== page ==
Steamboat Springs Good evening folks. Tonight's specials include a roulade of Idaho chukkar breast marinated in Snake River gooseberry confit and topped with a juniper reduction and dollops of crÃme fraiche de chanterelle.
It's quite wonderful, and I'd be happy to recommend a zinfandel that complements it.
Have you ever been seated at a fine restaurant, perused the menu and wondered to yourself, "Who writes this stuff?"
Moi aussi (Me too, bubba).
I had a chance to explore that mystery and others Saturday afternoon while judging the "Steel Chef" competition during the grand tasting at the Steamboat Wine Festival.
It was a treat to be invited to take part in the event - my family has grown fond of the "Iron Chef America" TV show on the Food Network. It's the show that served as the basis of last week's Steel Chef showdown in Steamboat Springs.
If you haven't seen the TV show, the original was produced in Japan and featured two chefs, one master and one less-renowned challenger.
The two chefs face off in "Kitchen Stadium" and after being handed a basket of secret ingredients, they are given just 60 minutes to prepare several dishes with which to wow the judges.
The format creates a ton of tension and reliably fascinating results. The spate of new cooking shows also wins decent Nielsen Ratings. A companion show to Iron Chef, the "The Next Food Network Star," captured 2.6 million viewers during its July 15 episode and won a 2.1 household rating among adults ages 25 to 54.
The Steamboat Wine Festival's Steel Chef competition, hosted by Viking appliances, seemed to be a big crowd pleaser. Of course, my perception was influenced by a couple of glasses of cabernet sauvignon.
The two chefs were Jen Jasinski of Rioja restaurant in Denver and Stephen Asprinio, a Las Vegas sommelier and chef. Both are graduates of the Culinary Institute of America in New York.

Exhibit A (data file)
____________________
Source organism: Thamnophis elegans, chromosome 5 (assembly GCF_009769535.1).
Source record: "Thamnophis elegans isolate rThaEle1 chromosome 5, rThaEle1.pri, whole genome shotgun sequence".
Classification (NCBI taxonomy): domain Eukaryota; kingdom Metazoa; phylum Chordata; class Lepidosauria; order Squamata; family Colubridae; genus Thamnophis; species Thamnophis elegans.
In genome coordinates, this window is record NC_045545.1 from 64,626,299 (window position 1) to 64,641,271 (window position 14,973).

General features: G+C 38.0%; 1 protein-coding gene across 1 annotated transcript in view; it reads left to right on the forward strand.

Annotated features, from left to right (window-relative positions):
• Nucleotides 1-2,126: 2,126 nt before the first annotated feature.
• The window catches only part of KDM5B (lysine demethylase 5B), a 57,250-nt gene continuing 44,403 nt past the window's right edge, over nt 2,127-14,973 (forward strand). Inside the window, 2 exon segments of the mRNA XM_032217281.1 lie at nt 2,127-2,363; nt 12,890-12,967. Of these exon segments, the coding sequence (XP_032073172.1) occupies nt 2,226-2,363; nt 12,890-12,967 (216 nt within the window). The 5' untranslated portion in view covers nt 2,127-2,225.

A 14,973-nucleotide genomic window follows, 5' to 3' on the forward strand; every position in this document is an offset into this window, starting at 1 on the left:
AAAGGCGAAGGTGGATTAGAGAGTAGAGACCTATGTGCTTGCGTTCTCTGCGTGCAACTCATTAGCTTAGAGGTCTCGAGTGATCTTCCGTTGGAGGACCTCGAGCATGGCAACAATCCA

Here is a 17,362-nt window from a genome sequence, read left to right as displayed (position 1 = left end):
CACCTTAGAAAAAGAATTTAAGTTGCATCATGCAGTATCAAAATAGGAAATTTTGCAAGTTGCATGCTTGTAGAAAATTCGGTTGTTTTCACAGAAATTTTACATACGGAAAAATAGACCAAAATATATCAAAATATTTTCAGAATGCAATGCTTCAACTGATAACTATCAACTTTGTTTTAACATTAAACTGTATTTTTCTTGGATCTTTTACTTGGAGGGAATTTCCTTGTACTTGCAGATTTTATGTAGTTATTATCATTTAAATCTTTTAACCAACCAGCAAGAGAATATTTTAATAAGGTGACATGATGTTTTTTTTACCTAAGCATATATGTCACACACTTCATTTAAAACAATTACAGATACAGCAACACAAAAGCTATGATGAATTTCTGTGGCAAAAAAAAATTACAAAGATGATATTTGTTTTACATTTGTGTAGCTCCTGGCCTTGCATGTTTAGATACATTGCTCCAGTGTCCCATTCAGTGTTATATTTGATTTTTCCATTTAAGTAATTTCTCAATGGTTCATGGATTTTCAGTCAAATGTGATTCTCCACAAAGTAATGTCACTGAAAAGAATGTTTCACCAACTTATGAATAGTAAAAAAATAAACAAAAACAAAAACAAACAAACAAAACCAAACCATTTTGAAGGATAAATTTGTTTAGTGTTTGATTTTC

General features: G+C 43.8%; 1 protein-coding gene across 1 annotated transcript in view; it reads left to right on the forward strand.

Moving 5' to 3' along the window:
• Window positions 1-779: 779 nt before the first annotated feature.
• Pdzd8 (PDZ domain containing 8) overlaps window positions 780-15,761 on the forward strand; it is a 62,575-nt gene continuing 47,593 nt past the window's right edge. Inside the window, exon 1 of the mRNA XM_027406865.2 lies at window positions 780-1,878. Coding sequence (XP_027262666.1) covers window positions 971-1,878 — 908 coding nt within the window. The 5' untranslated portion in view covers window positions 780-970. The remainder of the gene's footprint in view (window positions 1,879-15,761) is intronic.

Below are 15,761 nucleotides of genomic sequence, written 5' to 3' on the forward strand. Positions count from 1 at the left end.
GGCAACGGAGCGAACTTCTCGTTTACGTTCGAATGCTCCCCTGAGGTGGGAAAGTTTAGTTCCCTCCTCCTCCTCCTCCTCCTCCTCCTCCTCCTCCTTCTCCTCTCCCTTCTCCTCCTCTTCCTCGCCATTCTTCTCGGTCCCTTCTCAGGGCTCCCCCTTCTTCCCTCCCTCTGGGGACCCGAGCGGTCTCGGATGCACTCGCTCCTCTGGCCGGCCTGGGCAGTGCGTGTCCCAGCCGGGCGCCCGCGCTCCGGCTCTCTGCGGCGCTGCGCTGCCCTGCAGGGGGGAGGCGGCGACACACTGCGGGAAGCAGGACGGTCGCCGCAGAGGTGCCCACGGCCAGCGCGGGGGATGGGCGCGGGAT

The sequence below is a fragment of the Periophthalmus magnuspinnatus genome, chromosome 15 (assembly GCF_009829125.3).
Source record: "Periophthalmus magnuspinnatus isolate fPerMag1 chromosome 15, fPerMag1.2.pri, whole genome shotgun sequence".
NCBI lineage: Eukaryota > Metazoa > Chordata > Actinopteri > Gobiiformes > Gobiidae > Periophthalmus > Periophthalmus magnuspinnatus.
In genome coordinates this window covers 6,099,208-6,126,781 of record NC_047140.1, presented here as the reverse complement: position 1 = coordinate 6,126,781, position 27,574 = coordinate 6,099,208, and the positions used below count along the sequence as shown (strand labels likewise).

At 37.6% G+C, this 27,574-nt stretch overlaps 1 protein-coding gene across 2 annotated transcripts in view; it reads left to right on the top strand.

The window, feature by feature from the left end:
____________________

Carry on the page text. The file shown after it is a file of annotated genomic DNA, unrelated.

Jasinski told us she was formerly a corporate chef for Wolfgang Puck. For a decade, she helped him to open restaurants and develop menus around the country. Asprinio has gained national fame through his appearance on Bravo TV's "Top Chef" reality show. He is the former sommelier at Nob Hill in the MGM Grand and intends to return to the kitchen with an enterprise of his own.
My fellow judges included Steamboat's John Centner (does anyone know if that guy can cook?) and longtime chef and food researcher Mark Beem of the Darden Restaurant Group. Beem's company owns the Olive Garden, Red Lobster, Smokey Bones and Bahama Breeze.
The chefs wowed us cooking with a basket of secret ingredients that included bison steak, fresh figs and eggplant. I don't typically care for eggplant, but Jasinski won me over with her preparation of eggplant "shingles." Later, she told me that most people undercook eggplant and fail to peel it before cooking. Asprinio's bison tartare (that's raw baby) in fresh cherries was better than excellent.
In the end, Jasinski scored a slim victory.
Realizing my chances of becoming a celebrity chef are slim and none (and Slim just left town), I asked Beem if there are professional menu writers who make a career out of penning those lavish entree descriptions we've all heard our food servers recite.
To my surprise, Beem said not only do restaurant corporations hire people to write their menus, the starting salary is in the range of $50,000 plus bonuses.
Out of curiosity, I went online Monday to check out the menus for Darden Restaurant Group.
If you were seated at the Bahama Breeze near Chagrin Falls, Ohio, tonight, I'd suggest you start with "Tostones with Chicken" (thick slices of home-fried plantains layered with chicken, sweet peppers, cheese and topped with fresh tomato salsa), and for an entree, select the "fresh fish pan-seared with orange balsamic drizzle."
I may never appear on the Food Network, but I'll bet I made your tummy rumble just now, and I just might try a little freelance menu writing on the side.
Roulade of Idaho chukkar breast anyone?